I guess the relationship between the HP-71B and the HP-97 is obvious. Let's take the keyboard. The key with "5" on it is 1/2 inch wide on my 97. On my 71-B it's, well, 3/8 inches wide. But the seperation between it and the "5" key is 1/8 inch on the 71B and, um, 1/4 inch on the 97. Let's try something else, oh yes, the X<>Y key. On the 97, that's 1/2 inch wide also. On the 71B, wait a sec, oh, there is no X<>Y key on the 71B. How about the Enter key? Doggone, the 71B doesn't have one of those either. How the heck do you do number entry on the 71? Oh, algebraic mode. Yup, the 71B is a dead ringer for its lineal ancestor, the HP-97.

The two machines are about as different as any two calculators HP ever made. I haven't even started on the software side. Now, I like my HP-71B. It has the coolest architecture of any of the BASIC models I've tried. It's my principle tool for the swap disk indexing project because of its superior HP-IL implementation. But I vastly prefer the 75C to type on. The keyboard on the 71B is a (very good) compromise. I can actually go fairly quickly with two thumbs. But, I can touch type on the 75C! And for doing ten-key numeric entry, the 97 beats the 71 and the 75 hands down.

I take your point that once you have HP-IL, you don't need the integrated printer and card reader. But which came first in the transition from the 97/67 to the 41C? Did they abandon that particular small desktop calculator form factor, never to revive it, before they decided to go with a component approach or afterwards? It's clear that they decided to cover both the low-mid and middle range calculating markets with one system: the 41C. Perhaps they couldn't afford to engineer and market seperate machines as they had before. Perhaps the sales of the 97 didn't justify the expense of a seperate product line. Or perhaps they got carried away with the component/system model and threw away a good thing in the process.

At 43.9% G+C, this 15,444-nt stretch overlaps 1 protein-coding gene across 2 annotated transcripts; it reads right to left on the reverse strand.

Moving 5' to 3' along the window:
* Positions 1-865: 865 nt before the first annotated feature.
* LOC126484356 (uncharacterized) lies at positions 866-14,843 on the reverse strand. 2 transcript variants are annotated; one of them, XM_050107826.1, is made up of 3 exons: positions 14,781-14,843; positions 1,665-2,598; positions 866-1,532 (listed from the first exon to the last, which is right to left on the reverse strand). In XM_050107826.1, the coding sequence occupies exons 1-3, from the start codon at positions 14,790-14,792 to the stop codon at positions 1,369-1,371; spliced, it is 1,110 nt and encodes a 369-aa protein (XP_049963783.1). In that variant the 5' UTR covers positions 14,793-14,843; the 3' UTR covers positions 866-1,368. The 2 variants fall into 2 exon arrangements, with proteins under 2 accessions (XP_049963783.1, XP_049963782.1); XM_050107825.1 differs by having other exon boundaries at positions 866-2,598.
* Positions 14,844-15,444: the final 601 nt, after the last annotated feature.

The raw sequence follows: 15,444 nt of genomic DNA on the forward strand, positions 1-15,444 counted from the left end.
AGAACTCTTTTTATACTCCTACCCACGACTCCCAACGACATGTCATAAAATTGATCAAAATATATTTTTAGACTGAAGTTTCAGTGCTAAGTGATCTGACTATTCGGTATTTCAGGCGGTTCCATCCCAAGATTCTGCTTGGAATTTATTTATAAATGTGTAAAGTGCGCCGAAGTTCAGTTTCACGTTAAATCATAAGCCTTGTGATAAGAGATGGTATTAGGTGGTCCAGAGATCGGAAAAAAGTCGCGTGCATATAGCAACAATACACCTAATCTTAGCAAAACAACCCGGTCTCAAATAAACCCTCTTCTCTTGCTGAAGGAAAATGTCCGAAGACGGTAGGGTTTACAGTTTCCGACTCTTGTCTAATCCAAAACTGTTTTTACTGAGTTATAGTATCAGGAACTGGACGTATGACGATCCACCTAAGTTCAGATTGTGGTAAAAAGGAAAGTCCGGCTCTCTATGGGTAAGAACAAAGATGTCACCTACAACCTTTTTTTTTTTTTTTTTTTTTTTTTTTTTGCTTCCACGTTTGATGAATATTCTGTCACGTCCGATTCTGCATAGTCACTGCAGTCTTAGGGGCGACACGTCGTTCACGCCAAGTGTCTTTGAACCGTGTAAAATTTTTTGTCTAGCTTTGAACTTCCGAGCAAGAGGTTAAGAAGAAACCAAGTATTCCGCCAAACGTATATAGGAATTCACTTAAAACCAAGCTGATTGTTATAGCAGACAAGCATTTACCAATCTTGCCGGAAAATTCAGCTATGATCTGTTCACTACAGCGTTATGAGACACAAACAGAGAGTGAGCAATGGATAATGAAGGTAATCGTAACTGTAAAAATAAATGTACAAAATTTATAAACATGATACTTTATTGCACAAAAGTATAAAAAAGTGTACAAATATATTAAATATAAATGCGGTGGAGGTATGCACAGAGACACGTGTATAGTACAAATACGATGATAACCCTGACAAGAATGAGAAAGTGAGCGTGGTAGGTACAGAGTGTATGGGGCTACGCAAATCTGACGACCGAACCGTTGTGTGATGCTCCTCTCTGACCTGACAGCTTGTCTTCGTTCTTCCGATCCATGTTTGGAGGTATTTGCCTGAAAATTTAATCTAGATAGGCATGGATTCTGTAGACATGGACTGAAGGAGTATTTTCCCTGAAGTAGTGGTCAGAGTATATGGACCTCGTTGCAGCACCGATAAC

Does anyone know what the thinking around that decision was?


Howard: An answer to your original question might be the 9815 series. A desktop rpn, it sports a one line screen, user definable keys with i/o (IB & 8 bit since it predates IL) and lots of similarities to the 41's programming model. The mid range unit holds just a few less lines than a cv. It also has a built in tape drive and ribbon printer.
I have one (with tapes thanks to Katie) and i think it's a jewel.


Right, I forgot about those. They are smaller than an 85, right? (An HP-85 isn't that large or heavy in any case.) So they just pushed the evolution of the desktop calculator design up a notch or two in size, and price too, I'd imagine. That implies to me that the 97 really had run out of steam in the market.


db (martinez, ca.) wrote:
> Howard: An answer to your original question might be the 9815 series.

Howard is looking for a descendant of the HP-97. The 9815 and the 97 were both released on the same year. Note also the price difference: $2900 for the 9815A vs $750 for the 97.



Right on both counts.

But HP did continue to sell desktop machines. They just were closer to taking up a whole desktop! 8)

Now that I've had time to think about it, I do take your point that the HP-71 represented a successor to the HP-97. It filled the same market position the 97 did. But they really did turn their backs on a wonderfully compact little machine.

But HP experimented with a lot of other small form factor devices. The DOS plamtops are great, too. The keyboard on my 95LX has the Corvallis stamp on it. Did the later palmtops have as nice a keyboard?


I forgot, to add that the 9915 has a horrible chicklet keyboard (like the early 9825). No way that this thing can be compared with the beautiful HP-97 keyboard.

If you think data entry on the HP-71B is a pain, try entering data on the 9815.